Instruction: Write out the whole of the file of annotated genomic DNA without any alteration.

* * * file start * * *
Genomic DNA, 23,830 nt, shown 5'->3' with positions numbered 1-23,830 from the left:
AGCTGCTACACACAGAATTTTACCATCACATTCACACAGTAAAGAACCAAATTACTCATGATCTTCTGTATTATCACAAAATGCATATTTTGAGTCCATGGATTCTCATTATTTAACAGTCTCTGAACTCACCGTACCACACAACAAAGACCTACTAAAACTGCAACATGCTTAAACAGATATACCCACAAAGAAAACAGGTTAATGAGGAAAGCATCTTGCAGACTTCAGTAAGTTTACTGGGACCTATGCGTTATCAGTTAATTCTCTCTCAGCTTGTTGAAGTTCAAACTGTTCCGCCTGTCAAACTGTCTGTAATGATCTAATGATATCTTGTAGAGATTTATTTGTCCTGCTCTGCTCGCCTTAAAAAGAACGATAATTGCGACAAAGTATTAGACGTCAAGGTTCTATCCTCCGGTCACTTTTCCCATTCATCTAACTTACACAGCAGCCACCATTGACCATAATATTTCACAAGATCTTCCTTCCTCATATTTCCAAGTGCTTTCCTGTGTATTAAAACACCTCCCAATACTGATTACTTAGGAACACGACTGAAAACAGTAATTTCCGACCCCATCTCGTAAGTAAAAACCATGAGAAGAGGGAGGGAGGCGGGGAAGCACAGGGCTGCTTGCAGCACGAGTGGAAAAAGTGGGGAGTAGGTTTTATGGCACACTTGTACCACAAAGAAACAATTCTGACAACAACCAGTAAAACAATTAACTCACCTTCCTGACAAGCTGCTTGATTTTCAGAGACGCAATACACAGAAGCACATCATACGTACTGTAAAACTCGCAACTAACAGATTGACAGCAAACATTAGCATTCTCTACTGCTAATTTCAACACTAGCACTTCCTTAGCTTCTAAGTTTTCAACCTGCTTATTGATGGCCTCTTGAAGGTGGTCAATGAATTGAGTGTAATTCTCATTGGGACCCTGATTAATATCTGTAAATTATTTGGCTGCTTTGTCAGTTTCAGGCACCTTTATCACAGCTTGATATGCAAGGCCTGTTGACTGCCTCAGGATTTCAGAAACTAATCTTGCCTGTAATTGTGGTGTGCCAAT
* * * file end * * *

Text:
Genomic DNA, 23,830 nt, shown 5'->3' with positions numbered 1-23,830 from the left:
AGCTGCTACACACAGAATTTTACCATCACATTCACACAGTAAAGAACCAAATTACTCATGATCTTCTGTATTATCACAAAATGCATATTTTGAGTCCATGGATTCTCATTATTTAACAGTCTCTGAACTCACCGTACCACACAACAAAGACCTACTAAAACTGCAACATGCTTAAACAGATATACCCACAAAGAAAACAGGTTAATGAGGAAAGCATCTTGCAGACTTCAGTAAGTTTACTGGGACCTATGCGTTATCAGTTAATTCTCTCTCAGCTTGTTGAAGTTCAAACTGTTCCGCCTGTCAAACTGTCTGTAATGATCTAATGATATCTTGTAGAGATTTATTTGTCCTGCTCTGCTCGCCTTAAAAAGAACGATAATTGCGACAAAGTATTAGACGTCAAGGTTCTATCCTCCGGTCACTTTTCCCATTCATCTAACTTACACAGCAGCCACCATTGACCATAATATTTCACAAGATCTTCCTTCCTCATATTTCCAAGTGCTTTCCTGTGTATTAAAACACCTCCCAATACTGATTACTTAGGAACACGACTGAAAACAGTAATTTCCGACCCCATCTCGTAAGTAAAAACCATGAGAAGAGGGAGGGAGGCGGGGAAGCACAGGGCTGCTTGCAGCACGAGTGGAAAAAGTGGGGAGTAGGTTTTATGGCACACTTGTACCACAAAGAAACAATTCTGACAACAACCAGTAAAACAATTAACTCACCTTCCTGACAAGCTGCTTGATTTTCAGAGACGCAATACACAGAAGCACATCATACGTACTGTAAAACTCGCAACTAACAGATTGACAGCAAACATTAGCATTCTCTACTGCTAATTTCAACACTAGCACTTCCTTAGCTTCTAAGTTTTCAACCTGCTTATTGATGGCCTCTTGAAGGTGGTCAATGAATTGAGTGTAATTCTCATTGGGACCCTGATTAATATCTGTAAATTATTTGGCTGCTTTGTCAGTTTCAGGCACCTTTATCACAGCTTGATATGCAAGGCCTGTTGACTGCCTCAGGATTTCAGAAACTAATCTTGCCTGTAATTGTGGTGTGCCAAT